WhatsApp, the most popular instant messaging app in India, has come up with the most awaited feature for its users.
The Facebook-owned chat service is officially launching video calling for its over 1 billion users worldwide on iOS, Android and Windows Phone.
While the calls will be free just like Apple’s FaceTime, Microsoft-owned Skype and Google's newly launched Duo, one may have to pay for cellular data usage, depending on the plan, in case there is no availability of Wi-FI connection.
In an interview to Reuters, WhatsApp co-founder Jan Koum said that video calls will be rolled out in 180 countries within hours after the feature is introduced at the event in India on Tuesday.
WhatsApp also announced that India is its biggest market with over 160 monthly million active users.
It further added that the new feature has been optimised to work in regions like India, where users often struggle with poor internet connectivity.
Just like messages and voice calls, the video calling service of WhatsApp will also be fully encrypted end-to-end, making it technically impossible for the company or government authorities to read messages or listen to voice calls.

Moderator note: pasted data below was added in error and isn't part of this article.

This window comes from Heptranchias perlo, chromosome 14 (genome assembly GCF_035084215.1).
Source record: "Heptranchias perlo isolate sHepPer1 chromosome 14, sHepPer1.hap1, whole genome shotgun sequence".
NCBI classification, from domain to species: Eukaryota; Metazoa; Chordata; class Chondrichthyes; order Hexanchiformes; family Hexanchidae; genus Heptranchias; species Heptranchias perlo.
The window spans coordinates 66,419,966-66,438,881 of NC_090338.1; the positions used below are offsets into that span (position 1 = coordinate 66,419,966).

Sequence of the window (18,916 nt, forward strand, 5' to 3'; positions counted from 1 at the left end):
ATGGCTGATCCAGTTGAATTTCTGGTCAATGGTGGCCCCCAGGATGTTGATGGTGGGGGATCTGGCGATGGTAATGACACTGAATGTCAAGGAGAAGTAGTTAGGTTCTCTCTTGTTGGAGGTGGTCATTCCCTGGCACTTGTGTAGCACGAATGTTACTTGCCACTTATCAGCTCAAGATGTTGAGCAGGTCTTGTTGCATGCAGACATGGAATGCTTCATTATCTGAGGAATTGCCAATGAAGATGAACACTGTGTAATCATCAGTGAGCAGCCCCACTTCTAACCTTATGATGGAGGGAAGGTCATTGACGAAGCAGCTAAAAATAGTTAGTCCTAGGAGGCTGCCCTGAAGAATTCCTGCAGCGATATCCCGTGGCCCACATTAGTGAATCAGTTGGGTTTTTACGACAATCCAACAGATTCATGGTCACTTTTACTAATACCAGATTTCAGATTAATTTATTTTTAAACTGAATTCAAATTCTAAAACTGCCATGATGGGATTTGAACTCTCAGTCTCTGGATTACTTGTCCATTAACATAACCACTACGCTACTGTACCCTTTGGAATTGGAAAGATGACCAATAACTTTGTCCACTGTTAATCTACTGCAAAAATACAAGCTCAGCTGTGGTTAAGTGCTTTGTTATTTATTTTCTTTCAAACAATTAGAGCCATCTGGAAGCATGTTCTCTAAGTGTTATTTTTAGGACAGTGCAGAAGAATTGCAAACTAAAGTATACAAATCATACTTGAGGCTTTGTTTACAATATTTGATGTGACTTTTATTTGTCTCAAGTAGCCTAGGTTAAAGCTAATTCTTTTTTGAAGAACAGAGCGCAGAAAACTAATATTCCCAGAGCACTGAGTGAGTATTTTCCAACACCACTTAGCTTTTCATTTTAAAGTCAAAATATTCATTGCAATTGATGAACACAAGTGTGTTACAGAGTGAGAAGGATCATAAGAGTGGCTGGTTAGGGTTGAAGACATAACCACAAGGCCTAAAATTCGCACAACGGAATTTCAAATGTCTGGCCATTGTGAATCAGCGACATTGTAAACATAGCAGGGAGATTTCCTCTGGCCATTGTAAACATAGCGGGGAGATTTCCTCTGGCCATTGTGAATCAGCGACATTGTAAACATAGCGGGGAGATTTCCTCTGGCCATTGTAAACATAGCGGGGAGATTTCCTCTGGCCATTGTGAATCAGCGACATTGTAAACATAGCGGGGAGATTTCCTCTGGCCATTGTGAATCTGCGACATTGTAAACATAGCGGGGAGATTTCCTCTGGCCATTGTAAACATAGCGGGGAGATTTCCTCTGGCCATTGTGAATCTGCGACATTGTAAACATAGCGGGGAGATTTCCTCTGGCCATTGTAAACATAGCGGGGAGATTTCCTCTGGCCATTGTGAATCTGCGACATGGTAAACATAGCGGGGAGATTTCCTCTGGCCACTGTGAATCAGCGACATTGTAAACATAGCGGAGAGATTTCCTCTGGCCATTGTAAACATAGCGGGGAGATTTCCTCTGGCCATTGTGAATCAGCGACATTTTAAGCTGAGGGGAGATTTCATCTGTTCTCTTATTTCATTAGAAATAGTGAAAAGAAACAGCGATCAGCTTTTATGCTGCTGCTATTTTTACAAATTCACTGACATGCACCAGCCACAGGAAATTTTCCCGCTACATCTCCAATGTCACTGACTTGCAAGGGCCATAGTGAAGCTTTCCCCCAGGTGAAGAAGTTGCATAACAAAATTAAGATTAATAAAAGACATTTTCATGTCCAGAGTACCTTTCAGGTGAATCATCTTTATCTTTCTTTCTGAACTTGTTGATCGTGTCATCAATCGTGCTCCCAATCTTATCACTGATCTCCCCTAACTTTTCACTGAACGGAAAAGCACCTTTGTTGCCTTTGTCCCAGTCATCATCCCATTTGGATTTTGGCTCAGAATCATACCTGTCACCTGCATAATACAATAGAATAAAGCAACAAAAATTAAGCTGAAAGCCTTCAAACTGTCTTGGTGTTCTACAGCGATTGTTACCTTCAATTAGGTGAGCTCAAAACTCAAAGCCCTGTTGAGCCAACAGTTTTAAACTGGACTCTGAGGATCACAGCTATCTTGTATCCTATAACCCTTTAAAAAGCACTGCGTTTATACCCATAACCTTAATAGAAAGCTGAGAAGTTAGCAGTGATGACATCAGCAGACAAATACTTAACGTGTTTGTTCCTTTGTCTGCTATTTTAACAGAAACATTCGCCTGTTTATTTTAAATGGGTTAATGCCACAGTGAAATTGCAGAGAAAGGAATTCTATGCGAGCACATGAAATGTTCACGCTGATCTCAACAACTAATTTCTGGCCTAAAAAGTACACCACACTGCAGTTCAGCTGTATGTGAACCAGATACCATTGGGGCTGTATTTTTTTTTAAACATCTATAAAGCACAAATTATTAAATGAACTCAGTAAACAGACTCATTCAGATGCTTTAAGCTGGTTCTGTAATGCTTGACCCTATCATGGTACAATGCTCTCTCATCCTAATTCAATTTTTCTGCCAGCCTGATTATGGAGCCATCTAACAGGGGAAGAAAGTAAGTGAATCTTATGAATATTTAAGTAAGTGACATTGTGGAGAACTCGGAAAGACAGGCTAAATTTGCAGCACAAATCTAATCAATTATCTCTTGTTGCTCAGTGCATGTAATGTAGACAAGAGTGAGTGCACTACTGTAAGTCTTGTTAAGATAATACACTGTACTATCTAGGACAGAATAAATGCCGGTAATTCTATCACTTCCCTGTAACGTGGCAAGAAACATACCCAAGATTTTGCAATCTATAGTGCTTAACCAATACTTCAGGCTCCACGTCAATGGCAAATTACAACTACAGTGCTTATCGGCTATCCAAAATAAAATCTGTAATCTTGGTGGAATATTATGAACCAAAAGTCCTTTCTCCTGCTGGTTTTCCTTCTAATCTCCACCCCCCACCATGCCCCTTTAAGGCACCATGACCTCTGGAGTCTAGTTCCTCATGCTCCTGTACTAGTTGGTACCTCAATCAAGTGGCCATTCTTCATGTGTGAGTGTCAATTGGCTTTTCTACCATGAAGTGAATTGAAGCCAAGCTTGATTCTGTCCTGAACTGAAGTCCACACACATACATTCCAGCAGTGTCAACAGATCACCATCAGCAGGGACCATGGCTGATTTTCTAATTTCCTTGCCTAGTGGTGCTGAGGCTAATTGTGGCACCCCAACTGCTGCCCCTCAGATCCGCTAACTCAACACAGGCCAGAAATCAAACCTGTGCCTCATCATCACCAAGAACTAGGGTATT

The new feature will work just like WhatsApp voice calls. When the user presses the little phone button on a person’s profile, WhatsApp will bring up an overlaid interstitial asking if the user wants to make a voice or video call.
However, one may not see video calling feature from today. The rollout is staged, meaning it will arrive over the days ahead as it reaches the entire WhatsApp user base.
WhatsApp video-calling will be available to all users running the latest version of the app, and if you are running a previous version, you are advised to update to the latest one.
WhatsApp started as a text messaging service, and as its popularity grew, it has added features like voice calling – introduced in March last year – and now it has added video calling.